The University of Houston seeks support for a Foundations-level project to identify and develop institution-level descriptions for small cultural heritage repositories in order to assess their Hispanic/Latino holdings and the conditions in which they are held, and to inform the interested community of the existence of these holdings. The proposed survey will be the basis for creating a guide to these materials and will represent a first step in making them accessible as well as improving the conditions in which they are held. The Survey of Small Historical Societies, Libraries and Museums for Hispanic Materials and Their Management will constitute an entirely free database accessible through the "Hispanic Collections" website of Special Collections and the Arte Publico Press website, both of the University of Houston.

PW-253706-17Preservation and Access: Humanities Collections and Reference ResourcesVirginia Museum of Fine ArtsDigitization of the Louis Draper Papers and Archives7/1/2017 - 11/30/2019$173,833.00Stephen Bonadies   Virginia Museum of Fine ArtsRichmondVA23220-4007USA2017Art History and CriticismHumanities Collections and Reference ResourcesPreservation and Access17383301738330

Cataloging and digitization of the archive of Louis Draper, an African American photographer and educator, who captured the urban life of African-Americans, mostly in New York City, over the latter half of the 20th century.  Draper’s archive consists of 20 linear feet of prints, negatives, contact sheets, color and black and white slides, as well as photographic equipment, notebooks, and manuscripts.

The Virginia Museum of Fine Arts (VMFA) seeks a grant from the NEH: Humanities Collections and Reference Resources Implementation program in the amount of $173,833 for a 29-month project to digitize, preserve and disseminate the entire archive of the important 20th-century African American photographer and educator, Louis Draper. Containing over 50,000 objects, the Draper archive is the most significant acquisition in the history of the VMFA Archives. Through this project, VMFA will improve its stewardship and care of this comprehensive archival collection and its associated content.

PW-253708-17Preservation and Access: Humanities Collections and Reference ResourcesMIPoPSMagnetic Media in the Pacific Northwest: Saving our Visual Media5/1/2017 - 10/31/2019$136,500.00Rachel Price   MIPoPSSeattleWA98104-1822USA2017Interdisciplinary Studies, GeneralHumanities Collections and Reference ResourcesPreservation and Access13650001365000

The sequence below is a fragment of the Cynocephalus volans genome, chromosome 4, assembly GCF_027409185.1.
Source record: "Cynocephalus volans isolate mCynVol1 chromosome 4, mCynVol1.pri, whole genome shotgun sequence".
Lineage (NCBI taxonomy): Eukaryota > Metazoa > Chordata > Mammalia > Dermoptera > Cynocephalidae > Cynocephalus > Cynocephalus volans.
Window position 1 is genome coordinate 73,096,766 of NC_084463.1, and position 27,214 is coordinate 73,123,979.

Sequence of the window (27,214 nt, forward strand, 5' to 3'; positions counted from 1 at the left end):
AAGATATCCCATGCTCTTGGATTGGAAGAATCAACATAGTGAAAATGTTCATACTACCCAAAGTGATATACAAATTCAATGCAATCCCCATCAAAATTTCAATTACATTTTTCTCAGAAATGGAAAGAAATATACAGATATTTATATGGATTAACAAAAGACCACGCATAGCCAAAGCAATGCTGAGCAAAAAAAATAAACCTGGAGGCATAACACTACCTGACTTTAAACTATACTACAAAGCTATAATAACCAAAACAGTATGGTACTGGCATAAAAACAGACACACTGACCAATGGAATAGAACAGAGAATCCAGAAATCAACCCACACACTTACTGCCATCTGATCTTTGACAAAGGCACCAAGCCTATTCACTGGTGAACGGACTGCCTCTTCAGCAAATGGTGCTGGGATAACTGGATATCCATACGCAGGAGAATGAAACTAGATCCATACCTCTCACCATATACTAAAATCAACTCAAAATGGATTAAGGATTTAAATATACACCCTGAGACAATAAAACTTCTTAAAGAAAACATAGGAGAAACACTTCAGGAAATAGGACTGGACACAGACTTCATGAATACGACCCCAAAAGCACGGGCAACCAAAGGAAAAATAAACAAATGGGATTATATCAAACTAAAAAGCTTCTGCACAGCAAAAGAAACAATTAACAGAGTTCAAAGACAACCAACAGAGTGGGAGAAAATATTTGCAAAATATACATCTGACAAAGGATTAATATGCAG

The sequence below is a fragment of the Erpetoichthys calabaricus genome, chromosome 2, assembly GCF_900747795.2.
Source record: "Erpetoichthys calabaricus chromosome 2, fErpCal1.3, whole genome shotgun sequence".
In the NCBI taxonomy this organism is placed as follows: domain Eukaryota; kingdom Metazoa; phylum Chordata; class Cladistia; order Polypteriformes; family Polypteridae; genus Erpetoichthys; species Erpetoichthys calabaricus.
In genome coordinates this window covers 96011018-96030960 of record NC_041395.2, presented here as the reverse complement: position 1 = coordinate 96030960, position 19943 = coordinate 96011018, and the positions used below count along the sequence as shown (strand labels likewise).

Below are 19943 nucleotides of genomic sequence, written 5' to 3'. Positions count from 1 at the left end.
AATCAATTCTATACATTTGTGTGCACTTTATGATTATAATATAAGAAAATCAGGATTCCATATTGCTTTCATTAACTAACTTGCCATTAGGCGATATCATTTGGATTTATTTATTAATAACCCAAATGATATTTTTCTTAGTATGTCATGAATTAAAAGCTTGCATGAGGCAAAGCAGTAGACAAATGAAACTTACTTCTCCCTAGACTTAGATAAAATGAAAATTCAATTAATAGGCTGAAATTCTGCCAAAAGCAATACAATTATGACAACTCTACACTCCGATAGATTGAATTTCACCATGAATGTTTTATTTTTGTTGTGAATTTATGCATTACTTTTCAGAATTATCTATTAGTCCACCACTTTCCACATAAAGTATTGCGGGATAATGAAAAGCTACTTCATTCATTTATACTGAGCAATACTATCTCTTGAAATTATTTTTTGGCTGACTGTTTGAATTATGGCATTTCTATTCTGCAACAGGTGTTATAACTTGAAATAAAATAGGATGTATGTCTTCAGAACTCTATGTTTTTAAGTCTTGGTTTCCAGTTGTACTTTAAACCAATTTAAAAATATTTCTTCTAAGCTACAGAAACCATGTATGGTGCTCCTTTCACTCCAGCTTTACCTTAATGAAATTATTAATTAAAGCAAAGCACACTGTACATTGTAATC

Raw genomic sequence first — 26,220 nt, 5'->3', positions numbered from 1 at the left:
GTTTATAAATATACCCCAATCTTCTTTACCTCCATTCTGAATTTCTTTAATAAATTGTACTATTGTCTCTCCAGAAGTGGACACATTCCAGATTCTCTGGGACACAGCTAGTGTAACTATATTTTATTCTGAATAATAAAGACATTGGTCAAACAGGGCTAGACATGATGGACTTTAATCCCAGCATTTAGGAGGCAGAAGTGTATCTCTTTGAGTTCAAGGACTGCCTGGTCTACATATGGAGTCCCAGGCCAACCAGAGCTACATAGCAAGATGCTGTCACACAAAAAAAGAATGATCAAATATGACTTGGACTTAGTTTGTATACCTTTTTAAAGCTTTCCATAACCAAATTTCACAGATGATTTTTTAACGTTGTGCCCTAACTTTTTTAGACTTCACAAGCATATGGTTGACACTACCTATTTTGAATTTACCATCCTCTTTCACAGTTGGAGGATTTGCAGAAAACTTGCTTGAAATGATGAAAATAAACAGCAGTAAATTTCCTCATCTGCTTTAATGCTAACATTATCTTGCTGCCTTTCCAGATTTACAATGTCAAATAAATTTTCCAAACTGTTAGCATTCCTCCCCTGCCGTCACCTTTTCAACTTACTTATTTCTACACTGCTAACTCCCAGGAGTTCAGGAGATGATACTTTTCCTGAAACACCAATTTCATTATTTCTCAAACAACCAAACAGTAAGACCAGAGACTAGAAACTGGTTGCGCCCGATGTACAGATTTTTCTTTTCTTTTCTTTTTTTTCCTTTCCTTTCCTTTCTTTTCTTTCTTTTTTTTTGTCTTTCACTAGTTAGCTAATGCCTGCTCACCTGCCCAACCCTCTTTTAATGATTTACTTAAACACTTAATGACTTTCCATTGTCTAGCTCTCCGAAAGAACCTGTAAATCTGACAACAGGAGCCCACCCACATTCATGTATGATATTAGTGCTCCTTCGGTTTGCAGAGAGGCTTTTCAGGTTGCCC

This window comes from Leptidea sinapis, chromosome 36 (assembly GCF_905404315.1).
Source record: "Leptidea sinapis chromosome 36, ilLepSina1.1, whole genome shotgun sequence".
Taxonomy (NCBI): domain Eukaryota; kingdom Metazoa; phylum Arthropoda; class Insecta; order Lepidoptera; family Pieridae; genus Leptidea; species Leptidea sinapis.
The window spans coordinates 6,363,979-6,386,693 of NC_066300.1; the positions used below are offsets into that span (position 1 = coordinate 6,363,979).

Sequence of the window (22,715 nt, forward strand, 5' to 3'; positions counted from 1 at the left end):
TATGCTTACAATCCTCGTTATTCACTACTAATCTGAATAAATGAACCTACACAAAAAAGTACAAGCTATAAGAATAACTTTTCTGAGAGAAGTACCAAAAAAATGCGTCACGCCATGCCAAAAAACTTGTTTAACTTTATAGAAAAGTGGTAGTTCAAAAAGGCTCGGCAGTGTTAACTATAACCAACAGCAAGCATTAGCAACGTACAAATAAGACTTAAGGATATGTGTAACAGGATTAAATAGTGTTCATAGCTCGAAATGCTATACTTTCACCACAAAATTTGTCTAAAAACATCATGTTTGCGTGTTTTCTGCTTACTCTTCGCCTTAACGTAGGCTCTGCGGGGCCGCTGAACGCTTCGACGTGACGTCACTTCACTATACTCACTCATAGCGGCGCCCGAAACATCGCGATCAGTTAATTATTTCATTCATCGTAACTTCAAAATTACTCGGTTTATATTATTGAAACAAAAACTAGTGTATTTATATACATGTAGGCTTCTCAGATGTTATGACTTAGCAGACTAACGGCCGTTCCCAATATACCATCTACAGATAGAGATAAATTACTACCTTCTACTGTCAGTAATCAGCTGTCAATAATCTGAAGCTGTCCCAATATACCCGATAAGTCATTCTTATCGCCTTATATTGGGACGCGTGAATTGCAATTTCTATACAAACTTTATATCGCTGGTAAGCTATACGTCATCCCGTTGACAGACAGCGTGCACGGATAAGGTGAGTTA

The appraisal and digitization of audiovisual collections held by members of the Moving Image Preservation of Puget Sound (MIPoPS) regional consortium, including materials documenting Pacific Northwest history, Native American languages and cultures, and the history of industry in the region. The four participating institutions would participate in training to build their capacity for the stewardship and preservation of audiovisual collections.

The urgency of digitizing audio and videotape is a critical concern for professional moving image archivists. Magnetic media tapes have a lifespan of twenty to thirty years from the date they were created; tapes in archives across the country are reaching the end of their lifespan. Based on a 2015–16 pilot program, MIPoPS is poised to address the magnetic media crisis in the Pacific Northwest on a larger scale. This grant proposes assisting four institutions with videotape in their holdings preserve a portion of their visual history, by targeting specific collections that have not been preserved or made accessible: University of Washington Ethnomusicology Archives, University of Washington Special Collections, Museum of History and Industry and Wing Luke Museum. Participants will work with MIPoPS to digitize video of high research value, creating preservation quality digital surrogates, while also providing important access to previously hidden collections.

PW-253714-17Preservation and Access: Humanities Collections and Reference ResourcesGeorge Washington UniversityThe Eleanor Roosevelt Papers: Audio Edition5/1/2017 - 4/30/2019$95,000.00Christopher Brick   George Washington UniversityWashingtonDC20052-0001USA2017U.S. HistoryHumanities Collections and Reference ResourcesPreservation and Access95000094839.760

Proposal to transcribe, digitize, curate and publish 145 Hours of Eleanor Roosevelt audio materials to the Eleanor Roosevelt Papers (ERP) website.

PW-253715-17Preservation and Access: Humanities Collections and Reference ResourcesOhio History ConnectionLittle Stories of the Great War: Ohioans in World War I5/1/2017 - 4/30/2019$171,849.00Lily Birkhimer   Ohio History ConnectionColumbusOH43211-2474USA2017U.S. HistoryHumanities Collections and Reference ResourcesPreservation and Access17184901718490

The digitization of 5,000 items related to Ohio’s experiences of  World War I, including photographs, letters, diaries, journals, government records, posters and advertisements, leading to the creation of a statewide collection for researchers, educators, and the public.

The Ohio History Connection (OHC), formerly the Ohio Historical Society, seeks support in the amount of $171,849 for a two year Humanities Collections and Reference Resources implementation grant entitled Little Stories of the Great War: Ohioans in World War I. The goal of the project is to develop a comprehensive statewide digital collection of World War I (WWI) materials in order to increase access to and use of WWI scholarly and primary sources. Accompanying educational resources will also be developed, and the final digital collection will support upcoming commemoration efforts for the centennial of United States (U.S.) involvement in the conflict and the role played by Ohio.